Novelists Lindsay Hunter and Alissa Nutting preside over a small underground room in the Capitol building. Joking in glee that the setting is really doing something for her Law & Order fantasies, Nutting says hello and sets the tone for the panel “Connecting… Connecting….”
You may have thought of Dan Rather, former reporter and news anchor at CBS and Dan Rather Reports, as a global phenomenon, but at his appearance at the Texas Book Festival this weekend, the world was reminded just how Texas he is.
The pews of Central Presbyterian Church filled early and completely for a conversation between lauded authors Jeffrey Eugenides and Claire Messud. Austin author Amanda Eyre Ward moderated this conversation on the process of crafting remarkable fiction.
It’s old news by now: The days of the fantasy genre existing solely as a bunch of Tolkien knockoffs is over. The sword-and-sorcery novel that dominated much of 20th century fantasy still holds its place in the genre, but it’s now joined by many other kinds of magical stories – as evidenced by the range of sci-fi/fantasy panels at the Texas Book Festival.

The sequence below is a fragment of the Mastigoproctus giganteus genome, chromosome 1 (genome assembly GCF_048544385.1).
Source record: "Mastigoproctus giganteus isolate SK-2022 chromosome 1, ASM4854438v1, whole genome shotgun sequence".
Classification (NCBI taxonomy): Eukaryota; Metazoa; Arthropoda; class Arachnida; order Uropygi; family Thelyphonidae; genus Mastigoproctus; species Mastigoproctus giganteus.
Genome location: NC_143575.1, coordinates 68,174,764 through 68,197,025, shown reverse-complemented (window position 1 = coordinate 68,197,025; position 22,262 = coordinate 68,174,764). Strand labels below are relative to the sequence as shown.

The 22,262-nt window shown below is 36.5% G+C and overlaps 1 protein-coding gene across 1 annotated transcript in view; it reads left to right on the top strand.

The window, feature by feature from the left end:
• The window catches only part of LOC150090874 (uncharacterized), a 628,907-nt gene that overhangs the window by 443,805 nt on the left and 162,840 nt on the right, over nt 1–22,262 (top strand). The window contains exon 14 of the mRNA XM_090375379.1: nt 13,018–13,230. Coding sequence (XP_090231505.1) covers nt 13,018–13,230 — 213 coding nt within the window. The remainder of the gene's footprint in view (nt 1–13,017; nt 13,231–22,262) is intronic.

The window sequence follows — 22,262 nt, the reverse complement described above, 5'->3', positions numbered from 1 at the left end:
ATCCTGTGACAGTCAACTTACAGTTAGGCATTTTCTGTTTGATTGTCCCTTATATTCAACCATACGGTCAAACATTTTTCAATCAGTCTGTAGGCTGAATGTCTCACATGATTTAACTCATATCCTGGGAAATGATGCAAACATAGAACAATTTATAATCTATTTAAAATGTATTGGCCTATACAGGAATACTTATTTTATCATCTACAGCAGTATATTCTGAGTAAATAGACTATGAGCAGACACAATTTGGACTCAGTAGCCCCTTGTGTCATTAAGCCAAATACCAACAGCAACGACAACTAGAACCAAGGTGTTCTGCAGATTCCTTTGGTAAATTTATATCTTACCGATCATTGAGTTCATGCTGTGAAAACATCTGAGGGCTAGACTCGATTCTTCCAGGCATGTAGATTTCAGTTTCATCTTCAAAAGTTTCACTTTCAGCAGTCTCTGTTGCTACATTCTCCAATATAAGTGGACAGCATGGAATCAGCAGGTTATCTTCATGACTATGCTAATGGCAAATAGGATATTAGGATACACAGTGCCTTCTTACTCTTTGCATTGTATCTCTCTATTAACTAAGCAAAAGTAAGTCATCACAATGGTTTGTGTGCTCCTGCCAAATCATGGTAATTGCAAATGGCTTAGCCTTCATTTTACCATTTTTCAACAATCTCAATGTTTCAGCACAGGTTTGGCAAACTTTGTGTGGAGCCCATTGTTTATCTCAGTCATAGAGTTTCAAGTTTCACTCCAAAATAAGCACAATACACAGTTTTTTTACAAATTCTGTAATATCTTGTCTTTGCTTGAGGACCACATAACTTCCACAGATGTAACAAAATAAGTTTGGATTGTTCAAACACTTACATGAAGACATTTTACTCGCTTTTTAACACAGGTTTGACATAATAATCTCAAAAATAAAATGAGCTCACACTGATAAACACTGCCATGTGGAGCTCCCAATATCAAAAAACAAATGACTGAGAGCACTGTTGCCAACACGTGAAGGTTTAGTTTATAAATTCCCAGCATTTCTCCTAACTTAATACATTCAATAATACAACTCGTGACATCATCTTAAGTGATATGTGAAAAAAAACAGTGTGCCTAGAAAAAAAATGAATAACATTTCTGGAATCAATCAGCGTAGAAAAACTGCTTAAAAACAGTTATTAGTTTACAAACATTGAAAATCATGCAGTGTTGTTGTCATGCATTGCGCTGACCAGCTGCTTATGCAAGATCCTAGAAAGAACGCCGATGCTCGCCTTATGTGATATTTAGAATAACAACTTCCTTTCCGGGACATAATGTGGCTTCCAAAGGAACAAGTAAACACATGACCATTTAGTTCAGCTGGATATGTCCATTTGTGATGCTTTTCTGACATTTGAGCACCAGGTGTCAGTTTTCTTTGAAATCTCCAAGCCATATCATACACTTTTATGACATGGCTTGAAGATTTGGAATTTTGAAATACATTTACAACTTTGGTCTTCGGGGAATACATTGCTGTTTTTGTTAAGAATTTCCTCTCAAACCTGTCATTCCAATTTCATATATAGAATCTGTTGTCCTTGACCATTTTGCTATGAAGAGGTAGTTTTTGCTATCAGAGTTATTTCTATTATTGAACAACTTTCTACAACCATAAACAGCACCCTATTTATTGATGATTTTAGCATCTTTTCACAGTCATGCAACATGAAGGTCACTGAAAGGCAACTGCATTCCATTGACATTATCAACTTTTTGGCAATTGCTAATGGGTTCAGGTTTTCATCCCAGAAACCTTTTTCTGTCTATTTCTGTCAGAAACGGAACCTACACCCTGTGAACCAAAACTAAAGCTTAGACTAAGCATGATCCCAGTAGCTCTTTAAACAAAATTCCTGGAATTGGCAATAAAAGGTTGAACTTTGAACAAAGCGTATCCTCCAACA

On a muggy Saturday morning in the Capitol's ornate House Chamber, Laura Bush sat poised in a fat leather armchair. Her hair was perfect (as always), and the heavy strand of pearls around her neck matched the buttons of her pink cashmere sweater. “It’s Mom’s birthday!” Jenna Bush Hager elated from the podium near her sister Barbara.
My fascination with the Middle East had drawn me to The New Sectarianism, the book in which Geneive Abdo covers in spectacular depth the reality and modern-day impacts of the ancient religious rift between the Shi’a and Sunni sects of Islam.
Everyone loves to gush about their pets, but writers may do so with a particular descriptive and storytelling panache. The panel “Writers and Their Dogs: There Will Be Pictures” put this to a test, staging just such a conversation before an audience. True to the titular promise, there were pictures.